CNN BREAKING NEWS
Blix Addresses Reporters on Return From Baghdad
Aired November 25, 2002 - 16:54 ET
THIS IS A RUSH TRANSCRIPT. THIS COPY MAY NOT BE IN ITS FINAL FORM AND MAY BE UPDATED.
CANDY CROWLEY, CNN ANCHOR: Quickly to New York now, where we see talking the U.N. chief weapons inspector, Hans Blix.
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HANS BLIX, CHIEF U.N. WEAPONS INSPECTOR: ... eight from the IAEA and the 11 from UNMOVIC have arrived today in Baghdad. And we expect the first inspections to take place on Wednesday.
The talks we had with the Iraqi government were, in large measure, a follow up on the discussions we had with the same people in Vienna on practical arrangements. We settle a great many of these arrangements in Vienna, which was desirable and necessary after a period of four years without inspectors. And I think we were pleased that that was done in Baghdad (inaudible) a few more.
So now the planes are carrying our people from Larnaca, where we have a field office and we have agreement with the government of Cyprus and ferrying them over to Baghdad. We have opened the office that UNSCOM and the IAEA had there. And there's been cleaned up and there's a lot of new equipment coming in: computers and secure telephones. And we are loading up with a lot of cameras and tags and what-not that will be placed in the field.
In the discussions with our Iraq colleagues, there was some talk about the declaration that will be provided by Iraq to the Security Council by the 8th of December. And they expressed some concern hpw -- about what actually the council wanted, because this was a new format. It was not stated that it should be the same type of declarations as the full, final and complete declarations which they were familiar with in the past.
BLIX: And Mr. Baradei and I said that we were not authorized to give any interpretation of what the council had demanded, but clearly the most important part of it was that which related to a demand for anything concerning the weapons of mass destruction program.
Perhaps I'll stop there before you get impatient.
QUESTION: Did Iraq tell you that they have no weapons of mass destruction? And if so, what was your reaction, what was your response to that?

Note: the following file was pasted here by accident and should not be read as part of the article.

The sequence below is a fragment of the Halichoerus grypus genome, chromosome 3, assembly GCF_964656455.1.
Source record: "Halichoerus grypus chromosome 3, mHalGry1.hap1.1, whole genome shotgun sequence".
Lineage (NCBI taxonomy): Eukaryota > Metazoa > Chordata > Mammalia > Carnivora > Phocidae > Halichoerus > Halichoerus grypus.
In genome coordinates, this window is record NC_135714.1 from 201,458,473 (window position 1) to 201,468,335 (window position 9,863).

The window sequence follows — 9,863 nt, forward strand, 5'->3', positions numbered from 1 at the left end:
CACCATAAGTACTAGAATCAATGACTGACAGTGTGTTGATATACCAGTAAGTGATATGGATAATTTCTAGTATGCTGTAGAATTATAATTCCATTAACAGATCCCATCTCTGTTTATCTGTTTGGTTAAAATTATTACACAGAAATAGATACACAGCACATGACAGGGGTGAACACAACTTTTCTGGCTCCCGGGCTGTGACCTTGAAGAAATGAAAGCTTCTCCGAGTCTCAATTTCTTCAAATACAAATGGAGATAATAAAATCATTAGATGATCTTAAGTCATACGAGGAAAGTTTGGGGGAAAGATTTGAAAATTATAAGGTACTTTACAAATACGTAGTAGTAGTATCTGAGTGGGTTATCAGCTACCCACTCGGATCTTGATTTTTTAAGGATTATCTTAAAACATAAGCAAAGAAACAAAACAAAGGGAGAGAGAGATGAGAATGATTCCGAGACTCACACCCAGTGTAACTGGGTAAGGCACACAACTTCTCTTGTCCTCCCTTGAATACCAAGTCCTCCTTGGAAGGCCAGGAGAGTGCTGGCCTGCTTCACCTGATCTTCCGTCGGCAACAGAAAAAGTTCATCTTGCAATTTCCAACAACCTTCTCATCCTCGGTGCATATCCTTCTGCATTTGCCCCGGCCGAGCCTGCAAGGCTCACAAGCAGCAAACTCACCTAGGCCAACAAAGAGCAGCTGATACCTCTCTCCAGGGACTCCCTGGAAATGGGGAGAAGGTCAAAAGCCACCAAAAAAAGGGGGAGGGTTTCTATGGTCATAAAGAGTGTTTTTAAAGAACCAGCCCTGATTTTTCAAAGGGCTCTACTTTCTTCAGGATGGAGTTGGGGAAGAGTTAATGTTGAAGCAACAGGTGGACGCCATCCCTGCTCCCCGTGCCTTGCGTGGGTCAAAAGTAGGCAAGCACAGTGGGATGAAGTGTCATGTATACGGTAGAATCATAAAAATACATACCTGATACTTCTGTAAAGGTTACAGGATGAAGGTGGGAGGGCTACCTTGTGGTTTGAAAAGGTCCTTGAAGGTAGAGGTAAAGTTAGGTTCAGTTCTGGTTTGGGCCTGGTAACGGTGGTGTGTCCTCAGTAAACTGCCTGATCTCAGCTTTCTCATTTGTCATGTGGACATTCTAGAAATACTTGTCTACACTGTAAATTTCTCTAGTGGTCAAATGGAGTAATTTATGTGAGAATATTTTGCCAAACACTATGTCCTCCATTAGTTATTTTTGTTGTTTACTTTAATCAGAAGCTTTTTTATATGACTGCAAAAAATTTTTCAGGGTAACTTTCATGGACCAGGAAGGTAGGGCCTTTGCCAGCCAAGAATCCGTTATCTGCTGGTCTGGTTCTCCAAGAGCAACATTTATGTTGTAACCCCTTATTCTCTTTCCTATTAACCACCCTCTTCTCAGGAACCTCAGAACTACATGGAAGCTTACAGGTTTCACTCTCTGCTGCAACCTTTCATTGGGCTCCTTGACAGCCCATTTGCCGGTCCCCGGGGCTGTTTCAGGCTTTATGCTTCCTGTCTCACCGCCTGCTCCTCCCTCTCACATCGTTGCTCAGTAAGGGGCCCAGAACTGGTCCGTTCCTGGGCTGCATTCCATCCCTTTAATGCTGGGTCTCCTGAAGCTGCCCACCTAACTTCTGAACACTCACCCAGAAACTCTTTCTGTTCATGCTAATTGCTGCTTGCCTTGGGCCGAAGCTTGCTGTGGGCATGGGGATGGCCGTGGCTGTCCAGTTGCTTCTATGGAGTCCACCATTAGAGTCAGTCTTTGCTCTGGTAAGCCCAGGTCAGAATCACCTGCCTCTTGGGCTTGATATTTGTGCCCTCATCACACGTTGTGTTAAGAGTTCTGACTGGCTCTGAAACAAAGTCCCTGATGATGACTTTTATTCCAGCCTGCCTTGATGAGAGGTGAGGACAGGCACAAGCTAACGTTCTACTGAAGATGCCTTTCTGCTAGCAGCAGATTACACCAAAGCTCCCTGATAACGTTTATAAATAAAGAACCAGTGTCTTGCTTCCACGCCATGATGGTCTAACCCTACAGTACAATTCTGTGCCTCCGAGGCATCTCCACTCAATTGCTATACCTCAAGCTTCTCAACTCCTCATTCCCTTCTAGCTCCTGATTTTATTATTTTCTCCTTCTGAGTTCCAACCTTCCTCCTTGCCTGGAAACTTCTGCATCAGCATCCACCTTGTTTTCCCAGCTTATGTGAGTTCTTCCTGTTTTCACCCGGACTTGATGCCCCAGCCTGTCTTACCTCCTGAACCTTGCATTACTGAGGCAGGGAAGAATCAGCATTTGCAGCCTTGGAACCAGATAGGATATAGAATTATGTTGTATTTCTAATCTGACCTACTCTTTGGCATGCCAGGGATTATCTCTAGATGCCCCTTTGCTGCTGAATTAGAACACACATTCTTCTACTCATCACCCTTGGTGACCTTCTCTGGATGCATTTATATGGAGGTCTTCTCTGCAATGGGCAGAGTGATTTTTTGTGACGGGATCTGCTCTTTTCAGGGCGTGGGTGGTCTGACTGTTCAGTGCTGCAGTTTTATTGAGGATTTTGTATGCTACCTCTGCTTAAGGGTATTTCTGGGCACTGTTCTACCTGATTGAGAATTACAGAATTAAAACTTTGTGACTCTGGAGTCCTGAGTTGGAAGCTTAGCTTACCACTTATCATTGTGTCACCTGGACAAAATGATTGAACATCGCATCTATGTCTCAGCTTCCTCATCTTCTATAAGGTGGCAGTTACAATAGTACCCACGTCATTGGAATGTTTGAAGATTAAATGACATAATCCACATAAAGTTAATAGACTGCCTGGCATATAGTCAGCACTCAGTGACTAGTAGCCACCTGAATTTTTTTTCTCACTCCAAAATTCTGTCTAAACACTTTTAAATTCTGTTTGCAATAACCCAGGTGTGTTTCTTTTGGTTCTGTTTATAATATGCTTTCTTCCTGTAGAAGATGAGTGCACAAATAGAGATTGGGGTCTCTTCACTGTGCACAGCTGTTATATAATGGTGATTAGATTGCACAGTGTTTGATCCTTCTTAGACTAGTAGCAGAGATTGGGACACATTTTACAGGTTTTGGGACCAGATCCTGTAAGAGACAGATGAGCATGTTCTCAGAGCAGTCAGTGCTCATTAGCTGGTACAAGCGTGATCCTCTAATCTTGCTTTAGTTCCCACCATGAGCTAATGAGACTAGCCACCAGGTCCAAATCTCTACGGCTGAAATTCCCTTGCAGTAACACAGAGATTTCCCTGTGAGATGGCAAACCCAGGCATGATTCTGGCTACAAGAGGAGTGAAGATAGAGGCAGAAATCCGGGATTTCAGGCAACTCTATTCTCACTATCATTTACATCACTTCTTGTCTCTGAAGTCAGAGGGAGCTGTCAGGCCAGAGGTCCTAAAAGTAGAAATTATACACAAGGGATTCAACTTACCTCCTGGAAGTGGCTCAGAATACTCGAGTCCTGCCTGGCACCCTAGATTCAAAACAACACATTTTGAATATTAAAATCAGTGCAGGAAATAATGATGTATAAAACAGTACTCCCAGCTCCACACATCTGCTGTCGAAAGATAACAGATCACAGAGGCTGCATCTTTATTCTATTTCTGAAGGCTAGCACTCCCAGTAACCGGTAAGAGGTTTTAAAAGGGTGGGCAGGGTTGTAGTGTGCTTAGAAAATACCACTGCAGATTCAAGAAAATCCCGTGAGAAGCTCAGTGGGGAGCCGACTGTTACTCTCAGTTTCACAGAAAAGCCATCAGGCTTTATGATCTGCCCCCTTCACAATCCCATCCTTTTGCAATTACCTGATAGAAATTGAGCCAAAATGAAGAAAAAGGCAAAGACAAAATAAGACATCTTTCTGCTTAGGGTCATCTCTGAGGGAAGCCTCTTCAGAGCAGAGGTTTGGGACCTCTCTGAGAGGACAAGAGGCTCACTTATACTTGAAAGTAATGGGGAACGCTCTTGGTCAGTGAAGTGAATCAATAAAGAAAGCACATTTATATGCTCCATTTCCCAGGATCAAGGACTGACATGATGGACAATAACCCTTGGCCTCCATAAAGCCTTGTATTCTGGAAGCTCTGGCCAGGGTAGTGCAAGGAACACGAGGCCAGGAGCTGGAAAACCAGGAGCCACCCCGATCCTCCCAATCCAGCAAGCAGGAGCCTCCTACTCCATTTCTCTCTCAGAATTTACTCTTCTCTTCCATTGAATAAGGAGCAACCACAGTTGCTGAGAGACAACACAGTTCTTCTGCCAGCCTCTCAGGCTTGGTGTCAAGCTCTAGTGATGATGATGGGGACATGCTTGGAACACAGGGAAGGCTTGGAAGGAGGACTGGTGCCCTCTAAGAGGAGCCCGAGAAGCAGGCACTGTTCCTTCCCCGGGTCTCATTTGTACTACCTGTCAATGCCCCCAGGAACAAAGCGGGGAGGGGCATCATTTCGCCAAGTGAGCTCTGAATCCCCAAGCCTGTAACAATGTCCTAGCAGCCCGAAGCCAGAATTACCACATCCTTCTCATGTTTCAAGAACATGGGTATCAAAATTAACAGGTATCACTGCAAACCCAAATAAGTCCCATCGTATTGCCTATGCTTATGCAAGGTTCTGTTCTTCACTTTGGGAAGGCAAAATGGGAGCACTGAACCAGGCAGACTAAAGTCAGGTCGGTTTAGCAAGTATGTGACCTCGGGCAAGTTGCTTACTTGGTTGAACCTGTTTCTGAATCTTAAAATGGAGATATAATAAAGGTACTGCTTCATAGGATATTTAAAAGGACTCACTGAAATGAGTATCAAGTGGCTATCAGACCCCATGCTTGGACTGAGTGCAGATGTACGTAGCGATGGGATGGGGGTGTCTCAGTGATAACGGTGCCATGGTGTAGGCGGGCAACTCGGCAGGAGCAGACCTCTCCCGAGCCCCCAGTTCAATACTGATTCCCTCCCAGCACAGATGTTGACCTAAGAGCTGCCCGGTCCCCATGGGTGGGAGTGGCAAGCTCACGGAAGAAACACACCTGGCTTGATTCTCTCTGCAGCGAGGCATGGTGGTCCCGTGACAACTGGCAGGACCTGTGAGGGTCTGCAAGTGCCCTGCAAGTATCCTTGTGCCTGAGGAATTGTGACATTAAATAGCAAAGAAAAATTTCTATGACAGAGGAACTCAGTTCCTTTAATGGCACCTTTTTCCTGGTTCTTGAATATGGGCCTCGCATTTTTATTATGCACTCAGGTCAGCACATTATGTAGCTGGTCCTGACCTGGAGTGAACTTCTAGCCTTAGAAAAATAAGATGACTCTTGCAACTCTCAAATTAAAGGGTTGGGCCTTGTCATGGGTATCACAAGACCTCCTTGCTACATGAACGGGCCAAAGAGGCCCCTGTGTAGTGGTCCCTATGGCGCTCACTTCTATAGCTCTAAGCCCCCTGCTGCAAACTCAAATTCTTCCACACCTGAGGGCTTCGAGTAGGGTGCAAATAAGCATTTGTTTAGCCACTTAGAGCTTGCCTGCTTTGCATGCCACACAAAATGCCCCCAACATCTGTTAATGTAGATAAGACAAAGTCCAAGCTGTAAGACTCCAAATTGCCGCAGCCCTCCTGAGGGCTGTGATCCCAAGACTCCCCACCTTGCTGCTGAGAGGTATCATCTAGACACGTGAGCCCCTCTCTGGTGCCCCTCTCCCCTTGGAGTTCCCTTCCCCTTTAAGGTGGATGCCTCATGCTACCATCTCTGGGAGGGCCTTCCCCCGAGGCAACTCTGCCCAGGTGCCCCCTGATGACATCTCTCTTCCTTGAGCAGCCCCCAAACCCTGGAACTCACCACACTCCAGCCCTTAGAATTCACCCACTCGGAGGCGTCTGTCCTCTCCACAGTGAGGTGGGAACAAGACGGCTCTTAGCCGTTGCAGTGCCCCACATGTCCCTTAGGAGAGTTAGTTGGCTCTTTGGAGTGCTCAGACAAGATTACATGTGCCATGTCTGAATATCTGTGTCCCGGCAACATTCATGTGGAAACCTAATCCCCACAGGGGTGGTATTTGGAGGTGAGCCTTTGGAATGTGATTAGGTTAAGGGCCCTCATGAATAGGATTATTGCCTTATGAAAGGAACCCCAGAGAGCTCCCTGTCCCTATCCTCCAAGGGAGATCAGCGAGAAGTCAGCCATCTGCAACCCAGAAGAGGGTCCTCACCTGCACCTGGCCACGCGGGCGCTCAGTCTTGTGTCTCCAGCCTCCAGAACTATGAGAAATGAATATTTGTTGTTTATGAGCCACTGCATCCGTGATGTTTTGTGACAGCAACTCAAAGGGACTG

BLIX: Well, they maintain the position that they have had all the way until now that there are no weapons of mass destruction in Iraq, and we simply said that we -- I said that I think they should look into all their stores and the stocks and that this was a fundamental part of the declaration.
QUESTION: Tell us what you can about your philosophy -- general philosophy going into this first inspection. Are they going to be, sort of, previously declared sites that UNSCOM looked at to update, or are you going to be a little bit more provocative and go to really test them in a severe way with some presidential sites, or, you know, something that's really confrontational?
BLIX: I said to the council that any indications of where we might be going or what types of places we'll go to are speculations and that we are not going to tell.
The council authorizes us to go anywhere, any time, and we intend to do so.
QUESTION: You have inspectors now in Iraq and you've said many times you are the servant of the Security Council and take instructions only from the Security Council. In case of dispute, Americans have said they reserve the right to act in self-defense or to implement resolutions.
If they come back to the Security Council in the case of breach and there is no decisive action from the Security Council and they tell you to pull, or they explain to you they're going in, they're going to practice their reserved right, are you going to go back to the Security Council, wait for instructions to pull your inspectors to protect their safety, or are you going to do a Butler and pull them out?